Britain’s only herd of “Nazi cows” has been sent to the slaughterhouse by their owner because they were too aggressive to handle. The cows were part of a breed created as a result the of a genetic experiment ordered by Hermann Goering.
In the 1930s, Goering had wanted to recreate the legendary auroch cows, which died out in Britain 4000 years ago. He enlisted two geneticists Heinz and Lutz Heck to use modern breeds to ‘regress’ the evolution of the animals into modern breeds. They took animals that collectively shared the key characteristics of the aurochs.
Over time they created the Heck breed, which looked like the originals but were much smaller: the originals were reported to be the size of elephants. They were able to pick up an accurate idea of the characteristics of the cows because they had only died out in Germany in the 1700s. There were also texts about them dating from the time of Julius Caesar, who was said to be a fan.
Five years ago, Derek Gow bought thirteen Hecks from a nature reserve in The Netherlands, and transported them to his farm in Devon. Over the intervening period the herd grew to thirty, but the relationship was not harmonious, in fact most of the animals proved to be violent.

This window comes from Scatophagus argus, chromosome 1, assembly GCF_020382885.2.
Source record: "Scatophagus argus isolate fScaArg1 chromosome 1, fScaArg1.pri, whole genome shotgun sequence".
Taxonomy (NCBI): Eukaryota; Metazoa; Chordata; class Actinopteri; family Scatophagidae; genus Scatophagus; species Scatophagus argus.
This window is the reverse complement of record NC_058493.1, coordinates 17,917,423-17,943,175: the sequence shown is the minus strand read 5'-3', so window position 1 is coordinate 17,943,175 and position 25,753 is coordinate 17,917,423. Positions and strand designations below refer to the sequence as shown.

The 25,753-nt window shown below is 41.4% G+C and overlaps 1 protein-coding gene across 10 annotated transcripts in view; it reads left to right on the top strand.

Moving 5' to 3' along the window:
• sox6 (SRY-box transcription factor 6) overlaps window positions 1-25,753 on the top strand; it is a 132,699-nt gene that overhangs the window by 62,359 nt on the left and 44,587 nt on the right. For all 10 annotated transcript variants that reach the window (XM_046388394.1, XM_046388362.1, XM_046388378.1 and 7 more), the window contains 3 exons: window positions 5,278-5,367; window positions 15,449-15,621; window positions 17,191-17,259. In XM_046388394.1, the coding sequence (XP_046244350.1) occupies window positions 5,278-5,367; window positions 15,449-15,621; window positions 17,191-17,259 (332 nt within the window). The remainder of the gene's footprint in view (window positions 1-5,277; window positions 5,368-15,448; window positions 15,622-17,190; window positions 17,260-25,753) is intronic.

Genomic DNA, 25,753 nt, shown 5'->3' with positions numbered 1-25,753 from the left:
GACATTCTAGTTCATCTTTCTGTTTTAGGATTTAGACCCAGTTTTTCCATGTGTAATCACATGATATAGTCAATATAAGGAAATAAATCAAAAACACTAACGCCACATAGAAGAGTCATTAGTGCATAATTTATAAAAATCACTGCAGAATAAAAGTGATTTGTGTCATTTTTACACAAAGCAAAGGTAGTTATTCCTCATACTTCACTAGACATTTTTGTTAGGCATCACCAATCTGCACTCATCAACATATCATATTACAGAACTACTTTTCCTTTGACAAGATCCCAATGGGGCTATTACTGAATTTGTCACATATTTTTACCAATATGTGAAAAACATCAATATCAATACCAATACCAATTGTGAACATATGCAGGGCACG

Mr Gow told The Times: “The ones we had to get rid of would just attack you any chance they could. They would try to kill anyone. I have worked with a range of different animals and they are far and away the most aggressive I have ever dealt with.”
As a result of their temperament, the park they came from were unwilling to take them back, so instead they were sent to be turned into sausages. The sausages may prove to be a good use for the animals though, as Gow claimed they meat was lean and ‘gamey’, similar to venison.
It is unknown where their sharp horns will go, but the people of Devon may well heave a sigh of relief that they are no longer attached to an angry 300lb Heck.